Remembering Comic-Cons Past

In All, Conventions by David

Today is the day. After spending countless hours looking over exclusives, planning schedules, figuring out giveaways, and doing everything possible to prepare for this year’s Comic-Con, the event finally starts tonight. So, after all that, do I feel prepared? Not even close. I know I’ll forget something important, find out I missed something awesome, or never even hear about something even better. Inevitably, plans will go awry. It’s the nature of the beast, and it’s what makes Comic-Con both frustrating and unique in every single way. I’ve been to two Comic-Cons so far, and my favorite memories are all a result of something utterly unintentional and completely unexpected.

1. 2011 Ballroom 20 Madness

  • What happens when you combine an extremely weak slate of movie previews with a complete lack of awareness of how popular television has become? Answer: a complete clusterfuck. In 2011, Hall H found itself struggling to fill seats for the film panels, while Ballroom 20’s TV sessions were packed to the brim. And the less said about Community being put into the Indigo Ballroom, the better. Seems shocking that Comic-Con goers would skip the panels for such great films as The Raven and The Immortals (*gag*), but that is what happened. Poor planning all around—including on my part, as I showed up to the line for the Game of Thrones panel at noon on Thursday. That line was my first real Comic-Con experience, and it will always be my favorite memory from SDCC. The line was endless, and reports of its numbers have grown again and again in the telling. On arrival, I spotted the endless Ballroom 20 line, and looked at the schedule to see the Game of Thrones Panel started in 4 hours. So into the line I went. What followed was an epic quest toward Ballroom 20. They wouldn’t let us sit down, barking at us like drill instructors. I watched as a thousand people left after the Psych panel (my heroes), allowing me to get into Game of Thrones just as the panel started. I can think of no better way to begin of my first Comic-Con than in a ridiculous line, riding patience to victory.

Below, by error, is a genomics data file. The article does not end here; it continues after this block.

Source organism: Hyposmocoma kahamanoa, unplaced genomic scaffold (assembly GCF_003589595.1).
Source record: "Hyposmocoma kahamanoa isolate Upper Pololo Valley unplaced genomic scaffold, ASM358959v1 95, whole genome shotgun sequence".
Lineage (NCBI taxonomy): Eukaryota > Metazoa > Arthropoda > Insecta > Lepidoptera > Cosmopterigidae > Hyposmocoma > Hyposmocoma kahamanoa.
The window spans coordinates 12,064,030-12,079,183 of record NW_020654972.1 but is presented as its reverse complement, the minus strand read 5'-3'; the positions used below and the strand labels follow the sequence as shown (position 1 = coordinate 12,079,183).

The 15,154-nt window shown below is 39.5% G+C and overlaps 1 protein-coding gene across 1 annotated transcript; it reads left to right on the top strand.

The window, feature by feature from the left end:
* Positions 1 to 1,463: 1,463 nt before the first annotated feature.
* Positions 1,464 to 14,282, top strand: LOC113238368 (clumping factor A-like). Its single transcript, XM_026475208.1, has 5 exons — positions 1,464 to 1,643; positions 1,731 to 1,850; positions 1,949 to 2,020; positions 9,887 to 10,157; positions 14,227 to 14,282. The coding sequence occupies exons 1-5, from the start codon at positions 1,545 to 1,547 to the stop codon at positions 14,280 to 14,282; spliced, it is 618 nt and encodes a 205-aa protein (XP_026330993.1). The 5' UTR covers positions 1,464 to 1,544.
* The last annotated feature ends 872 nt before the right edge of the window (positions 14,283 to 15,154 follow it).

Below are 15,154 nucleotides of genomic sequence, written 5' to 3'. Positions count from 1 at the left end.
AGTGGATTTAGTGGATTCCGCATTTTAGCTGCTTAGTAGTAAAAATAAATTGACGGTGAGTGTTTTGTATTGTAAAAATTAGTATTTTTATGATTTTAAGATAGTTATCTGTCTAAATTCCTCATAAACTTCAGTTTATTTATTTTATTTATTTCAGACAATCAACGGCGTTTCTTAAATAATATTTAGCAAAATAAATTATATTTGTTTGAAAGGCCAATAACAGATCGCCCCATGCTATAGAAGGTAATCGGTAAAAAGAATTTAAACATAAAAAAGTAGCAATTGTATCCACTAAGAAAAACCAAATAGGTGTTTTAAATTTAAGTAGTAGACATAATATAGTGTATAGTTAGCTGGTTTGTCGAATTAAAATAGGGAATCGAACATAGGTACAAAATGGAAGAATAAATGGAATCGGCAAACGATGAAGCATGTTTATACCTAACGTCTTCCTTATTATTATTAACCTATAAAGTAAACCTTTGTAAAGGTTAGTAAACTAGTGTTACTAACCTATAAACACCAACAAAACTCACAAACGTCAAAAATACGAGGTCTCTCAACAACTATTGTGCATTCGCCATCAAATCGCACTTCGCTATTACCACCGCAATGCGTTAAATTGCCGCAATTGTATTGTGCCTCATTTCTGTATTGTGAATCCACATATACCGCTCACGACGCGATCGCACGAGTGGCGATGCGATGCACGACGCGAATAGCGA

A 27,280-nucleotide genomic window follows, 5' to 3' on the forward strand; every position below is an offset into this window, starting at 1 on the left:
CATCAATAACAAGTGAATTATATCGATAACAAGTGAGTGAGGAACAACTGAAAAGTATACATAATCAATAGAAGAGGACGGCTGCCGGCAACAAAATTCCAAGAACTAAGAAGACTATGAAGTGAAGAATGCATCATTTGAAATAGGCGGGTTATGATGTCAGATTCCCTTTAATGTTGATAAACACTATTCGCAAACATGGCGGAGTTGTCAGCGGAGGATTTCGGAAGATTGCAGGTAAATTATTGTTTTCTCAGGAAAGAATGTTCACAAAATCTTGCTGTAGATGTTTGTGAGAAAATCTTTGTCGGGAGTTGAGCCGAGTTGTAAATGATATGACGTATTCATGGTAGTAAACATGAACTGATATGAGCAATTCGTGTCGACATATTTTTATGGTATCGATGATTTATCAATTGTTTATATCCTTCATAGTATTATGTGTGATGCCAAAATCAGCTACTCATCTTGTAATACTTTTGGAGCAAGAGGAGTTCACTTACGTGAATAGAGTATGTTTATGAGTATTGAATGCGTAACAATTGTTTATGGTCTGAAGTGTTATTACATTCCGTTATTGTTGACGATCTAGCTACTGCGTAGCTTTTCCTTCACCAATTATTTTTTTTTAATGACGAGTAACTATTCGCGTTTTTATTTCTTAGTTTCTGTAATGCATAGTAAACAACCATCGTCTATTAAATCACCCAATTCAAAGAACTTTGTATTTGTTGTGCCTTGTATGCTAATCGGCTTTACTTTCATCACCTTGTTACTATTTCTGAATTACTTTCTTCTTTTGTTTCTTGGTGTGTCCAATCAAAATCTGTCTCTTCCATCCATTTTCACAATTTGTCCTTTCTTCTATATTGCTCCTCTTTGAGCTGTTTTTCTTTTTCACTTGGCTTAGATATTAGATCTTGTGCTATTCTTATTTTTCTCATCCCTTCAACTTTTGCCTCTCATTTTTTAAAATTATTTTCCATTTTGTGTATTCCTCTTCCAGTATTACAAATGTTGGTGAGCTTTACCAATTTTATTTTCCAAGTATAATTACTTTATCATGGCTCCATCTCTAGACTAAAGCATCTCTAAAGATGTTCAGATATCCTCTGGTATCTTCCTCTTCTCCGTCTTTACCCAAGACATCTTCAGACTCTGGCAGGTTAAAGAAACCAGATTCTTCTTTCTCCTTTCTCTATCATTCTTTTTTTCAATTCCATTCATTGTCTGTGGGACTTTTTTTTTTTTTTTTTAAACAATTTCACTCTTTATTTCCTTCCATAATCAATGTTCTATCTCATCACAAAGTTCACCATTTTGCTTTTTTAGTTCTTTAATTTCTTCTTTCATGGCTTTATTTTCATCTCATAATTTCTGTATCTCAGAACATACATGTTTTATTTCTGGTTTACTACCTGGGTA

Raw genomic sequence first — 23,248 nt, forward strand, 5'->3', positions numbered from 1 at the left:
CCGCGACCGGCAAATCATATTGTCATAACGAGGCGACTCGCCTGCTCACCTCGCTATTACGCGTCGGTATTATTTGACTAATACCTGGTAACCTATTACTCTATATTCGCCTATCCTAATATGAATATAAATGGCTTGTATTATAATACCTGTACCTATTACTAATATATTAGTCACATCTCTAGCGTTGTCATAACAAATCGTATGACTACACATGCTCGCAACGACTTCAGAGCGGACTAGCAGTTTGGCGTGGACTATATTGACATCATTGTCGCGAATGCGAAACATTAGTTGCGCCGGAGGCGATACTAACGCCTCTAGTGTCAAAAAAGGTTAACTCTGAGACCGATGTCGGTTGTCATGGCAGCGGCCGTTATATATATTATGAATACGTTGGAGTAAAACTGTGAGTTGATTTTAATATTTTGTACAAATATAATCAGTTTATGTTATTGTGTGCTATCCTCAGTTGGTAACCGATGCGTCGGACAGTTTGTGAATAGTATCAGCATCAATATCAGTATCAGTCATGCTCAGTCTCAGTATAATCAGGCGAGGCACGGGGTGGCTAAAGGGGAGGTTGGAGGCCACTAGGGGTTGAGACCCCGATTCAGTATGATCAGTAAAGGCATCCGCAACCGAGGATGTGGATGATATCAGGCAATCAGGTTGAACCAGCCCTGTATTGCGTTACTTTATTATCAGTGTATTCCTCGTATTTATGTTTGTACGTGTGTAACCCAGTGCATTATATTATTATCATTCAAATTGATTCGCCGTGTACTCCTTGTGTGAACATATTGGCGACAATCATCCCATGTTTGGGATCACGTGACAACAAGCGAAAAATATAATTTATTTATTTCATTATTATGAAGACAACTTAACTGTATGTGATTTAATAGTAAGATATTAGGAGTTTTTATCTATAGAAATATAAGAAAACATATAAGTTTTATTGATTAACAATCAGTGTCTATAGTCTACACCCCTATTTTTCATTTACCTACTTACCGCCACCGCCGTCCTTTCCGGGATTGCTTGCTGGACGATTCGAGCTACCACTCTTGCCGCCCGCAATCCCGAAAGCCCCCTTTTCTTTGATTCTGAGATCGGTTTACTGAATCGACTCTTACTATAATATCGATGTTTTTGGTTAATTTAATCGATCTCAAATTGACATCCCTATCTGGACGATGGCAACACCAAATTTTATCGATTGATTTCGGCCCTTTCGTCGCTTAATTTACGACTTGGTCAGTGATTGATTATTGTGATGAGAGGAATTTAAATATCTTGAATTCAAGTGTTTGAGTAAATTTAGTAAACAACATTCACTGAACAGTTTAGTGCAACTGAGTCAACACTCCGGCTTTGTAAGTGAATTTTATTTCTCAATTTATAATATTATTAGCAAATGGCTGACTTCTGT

2. Dark Knight Poster Giveaway Contest

  • At last year’s Comic-Con, Warner Brothers gave away a variant of Jock’s Mondo Dark Knight Poster. To win one, you needed to find the bat signal being displayed late one night during the Con and tweet a picture of it. Now I was not what you would call a tweeter (I’ve since made some progress), so I paid the contest no mind. That night, however, as I wandered San Diego looking for something to do, I ran into a group of old friends who were questing to find the bat signal. With a shrug, I joined them. The chase was on. What followed was completely surreal: one by one each of us was able to win a poster, including myself, until only one poor posterless bastard remained. We went to the final signal, hoping that the last of us would win as well. As the bat hit the night sky, the tweets went out… nothing. Disappointed, we were headed toward the poster pick-up spot when the only one of us with out a poster of any kind got the reply—he had won! Fortune favors the lucky, or something. Some times even wandering around aimlessly while at Comic-Con can lead to great things.

The Prize:

Jock Poster

3. Fringe: The Final Panel

  • Three Words: Free Observer Hat! Nothing else really needs to be said… but I will anyhow. Being in that room as all the characters said goodbye—characters I had grown to know and love over five seasons of Fringe—the emotions were. I remembered all over again why I want to make movies and television—to build and celebrate these kinds of connections, so rare and so powerful. As panelists began to cry—even Lance Reddick, who swore us all to secrecy–it was clear how truly special a show like this is, and how little time they ultimately spend with us. As the panel ended, the lights went up on thousands of people in gray Observer Hats, a surreal vision brought to life from imagination. We filed out of the hall, quiet, thinking about finality, and grateful for the love between the show and its fans, an appreciation everyone should have the chance to experience at least once in their life. RIP, Fringe: gone, but never forgotten.

These memories are so unique and special to me that I will treasure them forever. But Comic-Con isn’t about the past; it’s about the glorious future. It’s time to make new memories, have new experiences, and wander blindly into the awesome and unexpected. Onward, to San Diego, to Preview Night, and to a new adventure.

David R